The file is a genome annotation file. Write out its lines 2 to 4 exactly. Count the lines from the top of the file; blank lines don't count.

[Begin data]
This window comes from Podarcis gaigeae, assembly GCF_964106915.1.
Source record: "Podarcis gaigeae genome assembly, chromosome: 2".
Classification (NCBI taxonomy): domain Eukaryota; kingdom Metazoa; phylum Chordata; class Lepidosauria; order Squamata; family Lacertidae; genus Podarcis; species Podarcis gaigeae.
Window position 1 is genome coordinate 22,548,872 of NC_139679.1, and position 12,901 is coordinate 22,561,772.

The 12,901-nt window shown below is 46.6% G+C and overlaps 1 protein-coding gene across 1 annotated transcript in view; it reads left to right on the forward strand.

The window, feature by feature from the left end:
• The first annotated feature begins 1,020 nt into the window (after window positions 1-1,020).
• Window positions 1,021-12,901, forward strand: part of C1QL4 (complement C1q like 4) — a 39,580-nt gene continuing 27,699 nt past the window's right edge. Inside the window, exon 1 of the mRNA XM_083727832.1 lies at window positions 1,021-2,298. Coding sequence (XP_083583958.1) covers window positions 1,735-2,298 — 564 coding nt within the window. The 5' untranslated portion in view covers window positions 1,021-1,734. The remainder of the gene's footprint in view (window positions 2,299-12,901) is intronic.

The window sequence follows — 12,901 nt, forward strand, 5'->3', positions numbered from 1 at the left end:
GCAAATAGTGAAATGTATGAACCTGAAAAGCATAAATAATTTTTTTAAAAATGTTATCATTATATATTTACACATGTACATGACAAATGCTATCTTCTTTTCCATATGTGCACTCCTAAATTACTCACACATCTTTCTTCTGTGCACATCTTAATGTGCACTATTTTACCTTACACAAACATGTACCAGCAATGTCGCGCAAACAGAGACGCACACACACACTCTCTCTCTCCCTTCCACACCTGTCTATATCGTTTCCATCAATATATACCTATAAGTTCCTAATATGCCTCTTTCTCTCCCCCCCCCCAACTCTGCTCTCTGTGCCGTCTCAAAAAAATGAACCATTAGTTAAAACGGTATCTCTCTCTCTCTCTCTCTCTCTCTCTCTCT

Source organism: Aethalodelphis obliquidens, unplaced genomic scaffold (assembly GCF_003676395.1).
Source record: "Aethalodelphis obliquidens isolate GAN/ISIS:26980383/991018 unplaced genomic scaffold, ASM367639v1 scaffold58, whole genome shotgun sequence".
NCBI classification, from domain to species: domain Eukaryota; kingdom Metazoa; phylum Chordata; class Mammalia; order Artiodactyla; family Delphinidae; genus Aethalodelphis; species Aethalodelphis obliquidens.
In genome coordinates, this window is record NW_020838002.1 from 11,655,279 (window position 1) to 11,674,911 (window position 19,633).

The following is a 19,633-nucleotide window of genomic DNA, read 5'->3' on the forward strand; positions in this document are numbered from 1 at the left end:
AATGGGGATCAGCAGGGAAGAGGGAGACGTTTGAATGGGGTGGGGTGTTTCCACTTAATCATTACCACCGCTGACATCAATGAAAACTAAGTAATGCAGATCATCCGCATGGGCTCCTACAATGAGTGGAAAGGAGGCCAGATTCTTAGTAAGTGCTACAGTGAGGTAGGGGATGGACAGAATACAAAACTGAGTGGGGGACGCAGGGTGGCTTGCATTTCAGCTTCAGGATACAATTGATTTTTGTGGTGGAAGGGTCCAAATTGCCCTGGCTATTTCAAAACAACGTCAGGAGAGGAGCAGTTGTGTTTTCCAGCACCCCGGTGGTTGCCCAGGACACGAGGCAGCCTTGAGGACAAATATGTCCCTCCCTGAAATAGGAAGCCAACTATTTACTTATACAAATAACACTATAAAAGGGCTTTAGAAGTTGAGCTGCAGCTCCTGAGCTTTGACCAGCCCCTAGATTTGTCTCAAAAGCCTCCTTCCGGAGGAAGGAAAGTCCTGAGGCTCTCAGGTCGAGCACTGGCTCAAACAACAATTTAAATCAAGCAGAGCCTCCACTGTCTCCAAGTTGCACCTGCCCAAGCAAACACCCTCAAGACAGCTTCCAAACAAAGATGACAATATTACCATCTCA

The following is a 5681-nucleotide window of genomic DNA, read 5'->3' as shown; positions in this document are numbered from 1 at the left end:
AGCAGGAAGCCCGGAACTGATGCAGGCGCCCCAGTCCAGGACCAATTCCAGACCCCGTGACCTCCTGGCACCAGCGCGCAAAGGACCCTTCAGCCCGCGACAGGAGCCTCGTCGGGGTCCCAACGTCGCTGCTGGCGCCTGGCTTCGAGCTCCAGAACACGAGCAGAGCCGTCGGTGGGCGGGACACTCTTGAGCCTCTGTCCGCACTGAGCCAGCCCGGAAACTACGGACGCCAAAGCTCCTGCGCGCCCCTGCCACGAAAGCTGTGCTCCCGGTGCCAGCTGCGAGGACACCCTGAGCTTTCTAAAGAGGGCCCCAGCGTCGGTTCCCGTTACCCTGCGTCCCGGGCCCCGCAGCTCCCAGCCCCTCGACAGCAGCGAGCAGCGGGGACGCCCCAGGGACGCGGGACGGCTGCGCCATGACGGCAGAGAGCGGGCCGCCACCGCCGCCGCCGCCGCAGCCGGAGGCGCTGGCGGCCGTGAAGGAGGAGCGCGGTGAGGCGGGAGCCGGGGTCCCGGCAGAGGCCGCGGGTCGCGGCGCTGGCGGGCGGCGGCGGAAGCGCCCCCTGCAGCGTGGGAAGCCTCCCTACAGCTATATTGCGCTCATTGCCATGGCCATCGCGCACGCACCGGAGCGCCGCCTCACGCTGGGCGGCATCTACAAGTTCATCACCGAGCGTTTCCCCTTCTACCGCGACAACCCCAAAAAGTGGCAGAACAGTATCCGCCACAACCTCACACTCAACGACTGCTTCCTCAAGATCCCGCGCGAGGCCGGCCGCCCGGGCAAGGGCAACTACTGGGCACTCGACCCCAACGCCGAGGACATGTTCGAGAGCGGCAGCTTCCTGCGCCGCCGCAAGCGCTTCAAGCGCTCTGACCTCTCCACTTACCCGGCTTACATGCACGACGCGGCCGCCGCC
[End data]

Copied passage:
Source record: "Podarcis gaigeae genome assembly, chromosome: 2".
Classification (NCBI taxonomy): domain Eukaryota; kingdom Metazoa; phylum Chordata; class Lepidosauria; order Squamata; family Lacertidae; genus Podarcis; species Podarcis gaigeae.
Window position 1 is genome coordinate 22,548,872 of NC_139679.1, and position 12,901 is coordinate 22,561,772.